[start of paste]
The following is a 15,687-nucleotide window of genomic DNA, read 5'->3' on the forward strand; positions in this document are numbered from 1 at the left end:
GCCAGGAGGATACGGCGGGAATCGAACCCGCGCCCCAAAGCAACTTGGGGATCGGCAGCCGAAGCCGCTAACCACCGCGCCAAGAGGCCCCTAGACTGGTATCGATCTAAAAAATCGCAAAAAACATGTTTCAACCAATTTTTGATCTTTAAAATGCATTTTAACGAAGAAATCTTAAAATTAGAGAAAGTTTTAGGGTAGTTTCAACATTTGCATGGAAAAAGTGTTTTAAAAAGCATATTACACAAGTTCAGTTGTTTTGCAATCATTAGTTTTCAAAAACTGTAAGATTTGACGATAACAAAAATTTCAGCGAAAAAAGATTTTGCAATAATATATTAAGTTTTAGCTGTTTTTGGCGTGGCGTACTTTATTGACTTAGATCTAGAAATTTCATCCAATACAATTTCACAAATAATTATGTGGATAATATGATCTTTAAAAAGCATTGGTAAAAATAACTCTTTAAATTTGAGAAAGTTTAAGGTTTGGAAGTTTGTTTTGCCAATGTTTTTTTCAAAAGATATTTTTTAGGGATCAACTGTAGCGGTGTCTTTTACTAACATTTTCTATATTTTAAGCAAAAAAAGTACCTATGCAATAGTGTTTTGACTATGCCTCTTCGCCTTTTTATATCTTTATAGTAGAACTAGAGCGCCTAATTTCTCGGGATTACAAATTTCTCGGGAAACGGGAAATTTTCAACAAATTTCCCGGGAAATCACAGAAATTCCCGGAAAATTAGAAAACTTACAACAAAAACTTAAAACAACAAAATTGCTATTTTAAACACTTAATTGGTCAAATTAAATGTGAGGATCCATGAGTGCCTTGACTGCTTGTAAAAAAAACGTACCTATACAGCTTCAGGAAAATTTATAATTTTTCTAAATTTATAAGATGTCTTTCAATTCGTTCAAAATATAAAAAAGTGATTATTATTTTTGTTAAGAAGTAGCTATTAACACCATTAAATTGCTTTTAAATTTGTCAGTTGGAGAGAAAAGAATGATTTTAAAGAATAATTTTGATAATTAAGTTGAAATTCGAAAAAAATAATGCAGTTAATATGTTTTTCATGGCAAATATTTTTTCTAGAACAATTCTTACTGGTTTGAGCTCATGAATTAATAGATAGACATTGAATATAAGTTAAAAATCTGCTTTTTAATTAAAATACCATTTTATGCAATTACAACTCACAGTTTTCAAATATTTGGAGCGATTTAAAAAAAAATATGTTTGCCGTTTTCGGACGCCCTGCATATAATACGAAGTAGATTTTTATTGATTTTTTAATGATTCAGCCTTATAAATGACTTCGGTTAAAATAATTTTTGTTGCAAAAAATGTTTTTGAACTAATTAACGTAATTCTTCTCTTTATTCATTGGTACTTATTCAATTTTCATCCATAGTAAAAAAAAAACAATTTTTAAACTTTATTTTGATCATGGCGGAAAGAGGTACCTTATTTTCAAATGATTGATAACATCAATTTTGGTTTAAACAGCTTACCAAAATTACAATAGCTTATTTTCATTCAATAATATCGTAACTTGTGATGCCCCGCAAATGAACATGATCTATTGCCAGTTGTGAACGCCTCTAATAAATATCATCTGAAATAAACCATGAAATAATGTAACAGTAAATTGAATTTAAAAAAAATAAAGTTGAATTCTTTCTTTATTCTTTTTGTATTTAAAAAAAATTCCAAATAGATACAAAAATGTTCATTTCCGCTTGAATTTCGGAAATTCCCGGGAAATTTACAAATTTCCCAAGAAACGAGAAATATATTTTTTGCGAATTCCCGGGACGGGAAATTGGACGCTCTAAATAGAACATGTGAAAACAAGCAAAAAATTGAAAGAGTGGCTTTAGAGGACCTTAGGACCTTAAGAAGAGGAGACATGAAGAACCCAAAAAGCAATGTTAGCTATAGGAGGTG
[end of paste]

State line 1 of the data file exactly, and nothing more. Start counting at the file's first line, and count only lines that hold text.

The following is a 15,687-nucleotide window of genomic DNA, read 5'->3' on the forward strand; positions in this document are numbered from 1 at the left end: